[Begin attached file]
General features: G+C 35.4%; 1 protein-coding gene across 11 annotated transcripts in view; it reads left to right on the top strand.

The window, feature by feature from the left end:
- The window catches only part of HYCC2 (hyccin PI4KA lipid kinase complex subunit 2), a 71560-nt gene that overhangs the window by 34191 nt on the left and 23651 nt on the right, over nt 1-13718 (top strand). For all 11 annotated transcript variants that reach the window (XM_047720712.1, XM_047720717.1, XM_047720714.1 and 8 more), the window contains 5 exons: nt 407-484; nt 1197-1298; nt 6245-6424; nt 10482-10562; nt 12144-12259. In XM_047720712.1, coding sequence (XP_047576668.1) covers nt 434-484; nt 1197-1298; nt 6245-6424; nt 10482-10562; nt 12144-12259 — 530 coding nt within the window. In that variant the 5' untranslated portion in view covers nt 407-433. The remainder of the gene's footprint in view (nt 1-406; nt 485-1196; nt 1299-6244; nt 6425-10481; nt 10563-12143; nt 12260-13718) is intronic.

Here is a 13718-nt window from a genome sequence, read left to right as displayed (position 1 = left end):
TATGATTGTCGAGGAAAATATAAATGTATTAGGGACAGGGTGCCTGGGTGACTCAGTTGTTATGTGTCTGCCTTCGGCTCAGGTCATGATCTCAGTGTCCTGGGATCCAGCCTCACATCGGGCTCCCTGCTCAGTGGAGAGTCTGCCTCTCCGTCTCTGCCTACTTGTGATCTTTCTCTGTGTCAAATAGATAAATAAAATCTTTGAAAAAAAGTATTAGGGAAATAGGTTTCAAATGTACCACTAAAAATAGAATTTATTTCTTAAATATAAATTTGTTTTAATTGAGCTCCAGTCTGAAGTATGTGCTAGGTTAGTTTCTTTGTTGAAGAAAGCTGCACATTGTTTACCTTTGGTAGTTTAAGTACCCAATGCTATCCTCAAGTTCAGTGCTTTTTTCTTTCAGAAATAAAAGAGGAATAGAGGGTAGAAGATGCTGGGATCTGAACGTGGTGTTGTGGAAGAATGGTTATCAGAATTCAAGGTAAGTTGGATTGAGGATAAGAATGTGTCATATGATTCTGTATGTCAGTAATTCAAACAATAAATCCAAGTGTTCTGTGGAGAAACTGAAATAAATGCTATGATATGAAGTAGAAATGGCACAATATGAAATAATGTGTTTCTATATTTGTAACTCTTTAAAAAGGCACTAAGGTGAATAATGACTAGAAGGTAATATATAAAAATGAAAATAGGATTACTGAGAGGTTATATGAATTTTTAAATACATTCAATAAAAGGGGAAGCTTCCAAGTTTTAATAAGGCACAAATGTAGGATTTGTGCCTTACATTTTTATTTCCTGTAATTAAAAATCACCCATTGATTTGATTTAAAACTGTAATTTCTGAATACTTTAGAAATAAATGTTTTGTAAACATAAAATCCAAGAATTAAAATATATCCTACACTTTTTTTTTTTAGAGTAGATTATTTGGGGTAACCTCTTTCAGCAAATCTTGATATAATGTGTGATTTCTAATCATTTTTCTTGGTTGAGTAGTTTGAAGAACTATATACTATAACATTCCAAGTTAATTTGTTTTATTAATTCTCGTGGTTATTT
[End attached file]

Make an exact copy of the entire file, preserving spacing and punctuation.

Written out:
General features: G+C 35.4%; 1 protein-coding gene across 11 annotated transcripts in view; it reads left to right on the top strand.

The window, feature by feature from the left end:
- The window catches only part of HYCC2 (hyccin PI4KA lipid kinase complex subunit 2), a 71560-nt gene that overhangs the window by 34191 nt on the left and 23651 nt on the right, over nt 1-13718 (top strand). For all 11 annotated transcript variants that reach the window (XM_047720712.1, XM_047720717.1, XM_047720714.1 and 8 more), the window contains 5 exons: nt 407-484; nt 1197-1298; nt 6245-6424; nt 10482-10562; nt 12144-12259. In XM_047720712.1, coding sequence (XP_047576668.1) covers nt 434-484; nt 1197-1298; nt 6245-6424; nt 10482-10562; nt 12144-12259 — 530 coding nt within the window. In that variant the 5' untranslated portion in view covers nt 407-433. The remainder of the gene's footprint in view (nt 1-406; nt 485-1196; nt 1299-6244; nt 6425-10481; nt 10563-12143; nt 12260-13718) is intronic.

Here is a 13718-nt window from a genome sequence, read left to right as displayed (position 1 = left end):
TATGATTGTCGAGGAAAATATAAATGTATTAGGGACAGGGTGCCTGGGTGACTCAGTTGTTATGTGTCTGCCTTCGGCTCAGGTCATGATCTCAGTGTCCTGGGATCCAGCCTCACATCGGGCTCCCTGCTCAGTGGAGAGTCTGCCTCTCCGTCTCTGCCTACTTGTGATCTTTCTCTGTGTCAAATAGATAAATAAAATCTTTGAAAAAAAGTATTAGGGAAATAGGTTTCAAATGTACCACTAAAAATAGAATTTATTTCTTAAATATAAATTTGTTTTAATTGAGCTCCAGTCTGAAGTATGTGCTAGGTTAGTTTCTTTGTTGAAGAAAGCTGCACATTGTTTACCTTTGGTAGTTTAAGTACCCAATGCTATCCTCAAGTTCAGTGCTTTTTTCTTTCAGAAATAAAAGAGGAATAGAGGGTAGAAGATGCTGGGATCTGAACGTGGTGTTGTGGAAGAATGGTTATCAGAATTCAAGGTAAGTTGGATTGAGGATAAGAATGTGTCATATGATTCTGTATGTCAGTAATTCAAACAATAAATCCAAGTGTTCTGTGGAGAAACTGAAATAAATGCTATGATATGAAGTAGAAATGGCACAATATGAAATAATGTGTTTCTATATTTGTAACTCTTTAAAAAGGCACTAAGGTGAATAATGACTAGAAGGTAATATATAAAAATGAAAATAGGATTACTGAGAGGTTATATGAATTTTTAAATACATTCAATAAAAGGGGAAGCTTCCAAGTTTTAATAAGGCACAAATGTAGGATTTGTGCCTTACATTTTTATTTCCTGTAATTAAAAATCACCCATTGATTTGATTTAAAACTGTAATTTCTGAATACTTTAGAAATAAATGTTTTGTAAACATAAAATCCAAGAATTAAAATATATCCTACACTTTTTTTTTTTAGAGTAGATTATTTGGGGTAACCTCTTTCAGCAAATCTTGATATAATGTGTGATTTCTAATCATTTTTCTTGGTTGAGTAGTTTGAAGAACTATATACTATAACATTCCAAGTTAATTTGTTTTATTAATTCTCGTGGTTATTT